Thursday, May 19, 2011

Great Wine Tasting at Screwtop in Arlington

Last night CiaoDC participated in a wonderful wine tasting class at Screwtop Wine Bar and Cheese Shop.  Beth Wolfe from Siema wines hosted the tasting of 6 different red wines that Siema imports.  A little bit about Siema to start - Siema is an importer out of Springfield, VA that brings in wines from smaller family-owned vineyards in Italy, among other countries.  Beth explained that because some of the estates are so small, Siema is the only U.S. importer for some of their wines.  Another great part about the size of these farms is that it allows Siema to really get to know the families who grow the grapes and produce such amazing wine.

To start, Beth dispossessed us of a common confusion between two very different wines: Montepulciano d'Abruzzo and Montepulciano (from Tuscany).  

The first is one that many people familiar with Italian wines have probably tasted - Montepulciano d'Abruzzo.  Siema imports this one from the Galasso family in the Abruzzo region, which is east of Rome and north of the "heel of the boot" - Apulia.  Montepulciano d'Abruzzo is a versatile wine that goes with many different types of food, most descriptions state that it has light fruit flavors with soft tannins.  After tasting it, I would have to agree.  

The second wine was a Montepulciano from the town by the same name, in Tuscany. More specifically, this one comes from the Corte alla Flora Estate, run by the Cragnotti family.  Unlike the Montepulciano d'Abruzzo, this wine is made from the Sangiovese grape, as opposed to the Montepulciano grape.  It is a cheaper version of a more rare wine from Montepulciano - the Vino Nobile.  This wine was my favorite out of the six,with, as Siema would say "a full-bodied bouquet with spicy berry notes."  I wouldn't disagree and noticed especially that it doesn't hit you with flavor when you first taste it, but it has a really nice finish.

From the Montepulcianos, we moved onto two very Old World Italian wines that are really more designed to be had with food: Barolo and Brunello.  And trust me, after tasting them, I would not be sipping on them without pairing them with a serious meal.  

We started with a Barolo from the Piedmont region (in the northwest corner of the country, bordering on France).  This particular Barolo comes from the Rocche Costamagna cantina and villa, which is in a city called La Morra.  Barolo is made from the Nebbiolo grape, which Beth explained is somewhat finicky and difficult to work with.  Part of that difficulty plays into its higher price.  Beth warned us that we would notice immediately the strong tannins in this wine.  While difficult to explain what tannins really are, wine experts will tell you that they can come from the grape skins, stems, and seeds, and sometimes even the barrels the wine is placed in to age.  Beth told us the sensation we would experience was a somewhat sour taste on the sides of our tongues.  She was right on the money.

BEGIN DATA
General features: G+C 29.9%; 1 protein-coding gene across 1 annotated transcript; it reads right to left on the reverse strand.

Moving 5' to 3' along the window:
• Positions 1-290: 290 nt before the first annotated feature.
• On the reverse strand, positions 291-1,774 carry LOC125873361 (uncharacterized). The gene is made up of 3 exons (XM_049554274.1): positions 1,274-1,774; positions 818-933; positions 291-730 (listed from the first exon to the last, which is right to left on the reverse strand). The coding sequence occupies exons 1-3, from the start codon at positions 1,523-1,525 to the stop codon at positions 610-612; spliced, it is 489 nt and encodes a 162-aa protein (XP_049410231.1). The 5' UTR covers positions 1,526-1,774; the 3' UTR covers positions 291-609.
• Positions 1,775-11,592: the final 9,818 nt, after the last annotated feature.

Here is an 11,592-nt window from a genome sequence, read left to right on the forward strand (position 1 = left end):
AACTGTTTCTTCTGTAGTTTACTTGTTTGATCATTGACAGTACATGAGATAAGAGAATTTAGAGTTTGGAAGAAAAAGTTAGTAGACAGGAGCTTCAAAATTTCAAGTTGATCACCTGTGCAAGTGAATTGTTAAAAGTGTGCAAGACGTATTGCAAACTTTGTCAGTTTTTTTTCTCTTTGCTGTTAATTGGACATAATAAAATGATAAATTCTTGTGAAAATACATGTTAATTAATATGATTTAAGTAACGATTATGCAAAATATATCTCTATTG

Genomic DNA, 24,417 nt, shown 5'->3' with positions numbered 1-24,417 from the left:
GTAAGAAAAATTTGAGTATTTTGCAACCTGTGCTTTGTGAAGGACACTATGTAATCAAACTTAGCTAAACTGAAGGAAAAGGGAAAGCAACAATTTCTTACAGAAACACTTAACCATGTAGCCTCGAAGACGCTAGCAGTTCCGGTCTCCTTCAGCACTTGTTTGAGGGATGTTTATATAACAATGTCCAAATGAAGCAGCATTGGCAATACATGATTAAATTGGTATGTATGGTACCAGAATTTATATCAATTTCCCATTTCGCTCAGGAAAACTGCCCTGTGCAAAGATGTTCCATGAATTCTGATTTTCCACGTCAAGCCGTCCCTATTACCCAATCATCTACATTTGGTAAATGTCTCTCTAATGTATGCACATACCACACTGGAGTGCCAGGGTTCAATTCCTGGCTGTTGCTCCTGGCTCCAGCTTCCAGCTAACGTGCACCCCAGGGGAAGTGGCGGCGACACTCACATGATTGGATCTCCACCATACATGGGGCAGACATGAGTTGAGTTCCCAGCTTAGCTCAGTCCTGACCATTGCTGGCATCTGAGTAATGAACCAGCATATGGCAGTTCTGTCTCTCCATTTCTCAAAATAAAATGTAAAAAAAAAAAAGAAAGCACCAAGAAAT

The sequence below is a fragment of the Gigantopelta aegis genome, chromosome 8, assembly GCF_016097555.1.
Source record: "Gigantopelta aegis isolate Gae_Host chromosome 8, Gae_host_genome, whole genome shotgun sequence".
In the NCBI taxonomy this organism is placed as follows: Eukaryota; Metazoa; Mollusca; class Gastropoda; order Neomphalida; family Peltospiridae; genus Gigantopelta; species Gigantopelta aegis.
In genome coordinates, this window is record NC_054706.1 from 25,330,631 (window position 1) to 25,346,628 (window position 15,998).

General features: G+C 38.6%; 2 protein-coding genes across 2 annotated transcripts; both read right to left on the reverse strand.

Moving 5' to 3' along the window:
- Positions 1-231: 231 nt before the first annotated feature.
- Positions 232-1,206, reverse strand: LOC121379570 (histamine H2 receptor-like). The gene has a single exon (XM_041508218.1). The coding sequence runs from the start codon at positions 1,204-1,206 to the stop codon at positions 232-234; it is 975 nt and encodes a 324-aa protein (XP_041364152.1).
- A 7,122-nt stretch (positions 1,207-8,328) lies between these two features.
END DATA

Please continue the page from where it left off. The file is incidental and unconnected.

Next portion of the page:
From the Barolo we moved onto one of my personal favorites, Brunello, from Montalcino in Tuscany.  Brunello is made from the Sangiovese grape, but only grows in the Montalcino region due to its particular climate and soil.  Brunello is widely regarded as the most prestigious of the Tuscan wines and comes from a specific clone/variety of San Giovese.  Like Barolo, it is best when paired with food, particularly hearty, Tuscan style food.  Most producers will tell you that you should not drink a Brunello until it is at least 5 years old because the aging process improves the quality of the wine.  Brunello cannot even be bottled until it has aged in barrels for at least four years!  I promise you, though, it is definitely worth the wait.

Moving into a type of wine that is less "serious" and a little more fun to most, probably, we tasted two different types of Lambrusco.  Both bottles come from the oldest Lambrusco producer in Italy, Chiarli.  Chiarli has its vineyards in the Emiglia-Romagna region, which is in the central north, just to the north of Tuscany.  It is made from the Lambrusco grape and generally brings to mind the thought of a sweet carbonated wine, perhaps even that cheap jug wine some of us drank in college.  Fortunately, the Lambruscos we tasted were anything but college-style.

The first Lambrusco was Chiarli's Lambrusco Dolce NV, which considering that dolce means "sweet" in Italian, it makes sense that this one was the sweeter of the two.  It was also a dark red color with very slight carbonation.

The second Lambrusco was the Lambrusco "Vecchia Modena" NV, and reminded me more of a rose' both in color and taste.  The carbonation was much more intense on this one, but served chilled, would be refreshing on a hot summer day.

Overall, this wine tasting was a great learning experience, even for someone who considers themselves familiar with Italian wines.  There is so much to learn, and Beth did a fabulous job explaining it all to us and answering our questions!  You can purchase all of these wines and many others at Screwtop.  If you're interested in future wine tasting classes at Screwtop, click on the link to this post.

1 comment:

  1. This is such a thorough description I can almost taste the wines. Also, thanks for clarifying the different types of Montepulciano!